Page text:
אִיבַּעְיָא לְהוּ: אֶחָד בָּזֶה וְאֶחָד בָּזֶה וּשְׁנַיִם בָּאֶמְצָעִי, מַהוּ? אִי לְהָכָא נָפְקִי — תְּלָתָא הָווּ, וְאִי לְהָכָא נָפְקִי — תְּלָתָא הָווּ. Based on these assumptions, a dilemma was raised before the Sages: If there is one person in this outer enclosure, and one person in the other outer enclosure, and two people in the middle enclosure, what is the halakha? Is the ruling that if the pair exit to here, one of the outer enclosures, they are three people in one place, and if they exit to there, the other outer enclosure, they are three people in one place, and three people are considered a caravan and provided with all the space they require, as stated above?
אוֹ דִילְמָא: חַד לְהָכָא נָפֵיק, וְחַד לְהָכָא נָפֵיק. Or perhaps, as one may exit to here and the other may exit to there, in which case there would be no more than two people in each enclosure, they are provided with only two beit se’a per person.
וְאִם תִּימְצֵי לוֹמַר חַד לְהָכָא נָפֵיק וְחַד לְהָכָא נָפֵיק, שְׁנַיִם בָּזֶה וּשְׁנַיִם בָּזֶה וְאֶחָד בְּאֶמְצָעִי מַהוּ? הָכָא וַדַּאי, אִי לְהָכָא נָפֵיק — תְּלָתָא הָווּ, וְאִי לְהָכָא נָפֵיק — תְּלָתָא הָווּ, אוֹ דִילְמָא: אֵימַר לְהָכָא נָפֵיק, וְאֵימַר לְהָכָא נָפֵיק. And if you say that one may exit to here and one may exit to there, if there were two people in this outer enclosure, and two people in that outer enclosure, and one person in the middle enclosure, what is the halakha? Is the ruling that here, certainly, if he exits to here they are three, and if he exits to there they are likewise three, and consequently they should be provided with all the space they require in any case? Or perhaps, in this case too there is uncertainty, as say that he might exit to here, and say that he might exit to there. As the direction in which he will leave his enclosure is undetermined, they should be provided with only two beit se’a each.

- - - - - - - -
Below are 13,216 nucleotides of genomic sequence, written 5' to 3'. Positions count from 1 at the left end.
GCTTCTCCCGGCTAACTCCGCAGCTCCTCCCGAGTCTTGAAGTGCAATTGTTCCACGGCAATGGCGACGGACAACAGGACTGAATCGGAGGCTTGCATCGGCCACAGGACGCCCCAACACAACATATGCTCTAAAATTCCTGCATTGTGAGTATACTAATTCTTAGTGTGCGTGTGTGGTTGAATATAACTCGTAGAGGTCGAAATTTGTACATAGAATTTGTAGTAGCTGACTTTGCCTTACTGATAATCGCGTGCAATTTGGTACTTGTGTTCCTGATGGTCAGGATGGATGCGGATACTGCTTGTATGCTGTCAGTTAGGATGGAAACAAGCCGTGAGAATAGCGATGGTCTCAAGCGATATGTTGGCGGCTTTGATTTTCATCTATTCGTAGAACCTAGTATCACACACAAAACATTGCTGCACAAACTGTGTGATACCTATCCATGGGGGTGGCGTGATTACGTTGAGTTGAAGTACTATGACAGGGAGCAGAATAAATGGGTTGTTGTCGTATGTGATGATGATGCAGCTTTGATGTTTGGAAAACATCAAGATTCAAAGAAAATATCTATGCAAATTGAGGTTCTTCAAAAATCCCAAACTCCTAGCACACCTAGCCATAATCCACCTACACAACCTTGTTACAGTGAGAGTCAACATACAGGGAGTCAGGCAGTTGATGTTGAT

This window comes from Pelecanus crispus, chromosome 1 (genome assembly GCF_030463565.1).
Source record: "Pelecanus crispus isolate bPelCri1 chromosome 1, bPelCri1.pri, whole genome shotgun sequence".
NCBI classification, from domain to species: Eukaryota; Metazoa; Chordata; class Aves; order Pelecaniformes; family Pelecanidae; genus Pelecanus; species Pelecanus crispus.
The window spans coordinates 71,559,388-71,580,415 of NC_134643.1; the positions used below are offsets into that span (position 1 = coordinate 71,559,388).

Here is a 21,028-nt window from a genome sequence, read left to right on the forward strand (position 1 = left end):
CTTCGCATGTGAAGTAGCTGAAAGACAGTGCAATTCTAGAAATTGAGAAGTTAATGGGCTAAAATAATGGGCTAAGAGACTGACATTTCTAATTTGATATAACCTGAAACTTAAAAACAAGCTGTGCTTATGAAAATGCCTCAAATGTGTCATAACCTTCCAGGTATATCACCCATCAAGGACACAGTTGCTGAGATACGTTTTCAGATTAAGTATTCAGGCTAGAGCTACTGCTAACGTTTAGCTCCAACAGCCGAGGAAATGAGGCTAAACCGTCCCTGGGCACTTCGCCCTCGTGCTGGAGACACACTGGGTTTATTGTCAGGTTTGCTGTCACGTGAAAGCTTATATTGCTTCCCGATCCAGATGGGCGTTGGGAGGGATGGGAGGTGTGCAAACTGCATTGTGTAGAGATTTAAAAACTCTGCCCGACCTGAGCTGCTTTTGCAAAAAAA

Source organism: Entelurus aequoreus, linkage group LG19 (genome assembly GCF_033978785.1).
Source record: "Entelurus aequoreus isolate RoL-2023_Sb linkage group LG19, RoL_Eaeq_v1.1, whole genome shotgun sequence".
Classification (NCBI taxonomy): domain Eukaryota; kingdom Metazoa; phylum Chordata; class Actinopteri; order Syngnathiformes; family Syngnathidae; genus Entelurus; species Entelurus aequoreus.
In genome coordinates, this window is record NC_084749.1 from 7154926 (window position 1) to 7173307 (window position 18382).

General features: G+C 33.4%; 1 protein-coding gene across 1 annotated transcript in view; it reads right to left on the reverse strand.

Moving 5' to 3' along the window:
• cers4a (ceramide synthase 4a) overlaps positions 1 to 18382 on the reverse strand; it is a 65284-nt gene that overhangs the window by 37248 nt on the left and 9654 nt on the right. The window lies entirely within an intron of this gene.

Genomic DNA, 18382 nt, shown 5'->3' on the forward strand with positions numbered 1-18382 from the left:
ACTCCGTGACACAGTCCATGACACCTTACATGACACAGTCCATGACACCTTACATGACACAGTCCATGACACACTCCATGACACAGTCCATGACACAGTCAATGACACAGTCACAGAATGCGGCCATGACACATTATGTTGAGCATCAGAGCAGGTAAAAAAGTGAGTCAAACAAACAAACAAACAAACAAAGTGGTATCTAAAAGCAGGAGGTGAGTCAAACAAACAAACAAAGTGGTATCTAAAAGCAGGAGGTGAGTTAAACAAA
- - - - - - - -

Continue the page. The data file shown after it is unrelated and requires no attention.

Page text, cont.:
וְהִלְכְתָא בַּעְיַין לְקוּלָּא. These dilemmas were essentially left unresolved, but the halakha is that these dilemmas are decided leniently, and they are provided with all the space they require in these cases.
אָמַר רַב חִסְדָּא: Rav Ḥisda said: